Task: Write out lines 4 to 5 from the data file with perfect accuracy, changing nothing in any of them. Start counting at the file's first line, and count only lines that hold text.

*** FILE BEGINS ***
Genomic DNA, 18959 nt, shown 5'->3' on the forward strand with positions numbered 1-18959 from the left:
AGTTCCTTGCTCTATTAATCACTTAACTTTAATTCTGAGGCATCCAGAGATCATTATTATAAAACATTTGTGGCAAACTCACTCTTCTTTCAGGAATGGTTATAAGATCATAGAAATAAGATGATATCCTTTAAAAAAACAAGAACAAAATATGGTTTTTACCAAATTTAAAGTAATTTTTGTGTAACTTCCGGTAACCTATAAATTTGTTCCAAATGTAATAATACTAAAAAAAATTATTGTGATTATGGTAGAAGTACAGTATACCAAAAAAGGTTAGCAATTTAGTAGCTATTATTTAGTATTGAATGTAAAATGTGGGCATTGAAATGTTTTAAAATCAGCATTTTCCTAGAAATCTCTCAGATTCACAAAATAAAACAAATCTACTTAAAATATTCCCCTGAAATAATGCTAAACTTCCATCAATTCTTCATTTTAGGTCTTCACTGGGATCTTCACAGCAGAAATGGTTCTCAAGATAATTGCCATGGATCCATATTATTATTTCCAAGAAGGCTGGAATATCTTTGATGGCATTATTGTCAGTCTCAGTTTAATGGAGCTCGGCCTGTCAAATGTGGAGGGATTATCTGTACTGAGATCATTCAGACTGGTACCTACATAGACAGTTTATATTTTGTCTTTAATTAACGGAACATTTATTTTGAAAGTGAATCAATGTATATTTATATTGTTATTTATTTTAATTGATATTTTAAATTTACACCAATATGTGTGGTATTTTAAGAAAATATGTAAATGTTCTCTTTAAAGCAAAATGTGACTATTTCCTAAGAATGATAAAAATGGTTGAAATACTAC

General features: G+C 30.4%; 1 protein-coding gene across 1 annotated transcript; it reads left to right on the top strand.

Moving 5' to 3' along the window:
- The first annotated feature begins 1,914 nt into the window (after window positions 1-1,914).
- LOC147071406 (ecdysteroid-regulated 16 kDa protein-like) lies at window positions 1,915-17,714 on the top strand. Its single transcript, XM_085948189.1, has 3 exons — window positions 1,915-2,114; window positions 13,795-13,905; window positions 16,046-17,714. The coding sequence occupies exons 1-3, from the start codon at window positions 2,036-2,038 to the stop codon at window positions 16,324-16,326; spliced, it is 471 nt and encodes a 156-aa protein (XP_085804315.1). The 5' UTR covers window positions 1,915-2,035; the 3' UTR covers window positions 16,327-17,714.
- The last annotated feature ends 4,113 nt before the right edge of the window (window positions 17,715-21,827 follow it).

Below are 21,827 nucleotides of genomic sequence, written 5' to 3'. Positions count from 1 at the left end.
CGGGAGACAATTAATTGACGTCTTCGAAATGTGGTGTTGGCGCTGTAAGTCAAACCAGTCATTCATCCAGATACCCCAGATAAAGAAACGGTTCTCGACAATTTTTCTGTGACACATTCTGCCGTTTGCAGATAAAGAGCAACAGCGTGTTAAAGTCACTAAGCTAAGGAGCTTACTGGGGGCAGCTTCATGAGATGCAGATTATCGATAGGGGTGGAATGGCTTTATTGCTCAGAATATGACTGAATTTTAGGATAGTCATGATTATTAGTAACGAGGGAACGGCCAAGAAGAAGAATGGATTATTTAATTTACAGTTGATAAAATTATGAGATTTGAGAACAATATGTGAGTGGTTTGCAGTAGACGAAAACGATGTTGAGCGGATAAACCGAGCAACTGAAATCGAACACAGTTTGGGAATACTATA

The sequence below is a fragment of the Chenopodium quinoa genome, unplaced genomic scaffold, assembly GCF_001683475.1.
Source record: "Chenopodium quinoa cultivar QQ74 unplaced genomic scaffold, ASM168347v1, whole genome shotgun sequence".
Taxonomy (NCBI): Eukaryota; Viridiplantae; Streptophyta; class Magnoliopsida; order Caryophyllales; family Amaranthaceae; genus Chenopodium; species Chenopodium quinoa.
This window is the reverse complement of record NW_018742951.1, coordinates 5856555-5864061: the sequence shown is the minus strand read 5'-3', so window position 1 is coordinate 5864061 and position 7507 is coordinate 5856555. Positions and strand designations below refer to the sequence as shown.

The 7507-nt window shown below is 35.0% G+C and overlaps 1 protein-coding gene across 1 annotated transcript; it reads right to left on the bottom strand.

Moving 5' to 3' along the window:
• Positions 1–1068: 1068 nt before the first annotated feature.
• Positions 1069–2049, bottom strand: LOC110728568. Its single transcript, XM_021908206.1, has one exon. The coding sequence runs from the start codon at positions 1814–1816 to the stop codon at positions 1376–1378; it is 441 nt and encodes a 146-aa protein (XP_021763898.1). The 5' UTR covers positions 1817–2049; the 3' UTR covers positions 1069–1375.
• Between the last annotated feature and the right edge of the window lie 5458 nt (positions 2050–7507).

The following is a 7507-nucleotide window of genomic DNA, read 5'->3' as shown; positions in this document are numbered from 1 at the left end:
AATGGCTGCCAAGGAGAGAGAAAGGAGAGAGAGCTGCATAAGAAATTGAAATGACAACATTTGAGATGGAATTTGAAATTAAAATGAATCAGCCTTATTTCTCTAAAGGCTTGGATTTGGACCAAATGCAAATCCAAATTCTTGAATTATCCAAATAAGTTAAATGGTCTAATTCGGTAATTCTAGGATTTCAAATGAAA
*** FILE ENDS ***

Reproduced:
Moving 5' to 3' along the window:
- The first annotated feature begins 1,914 nt into the window (after window positions 1-1,914).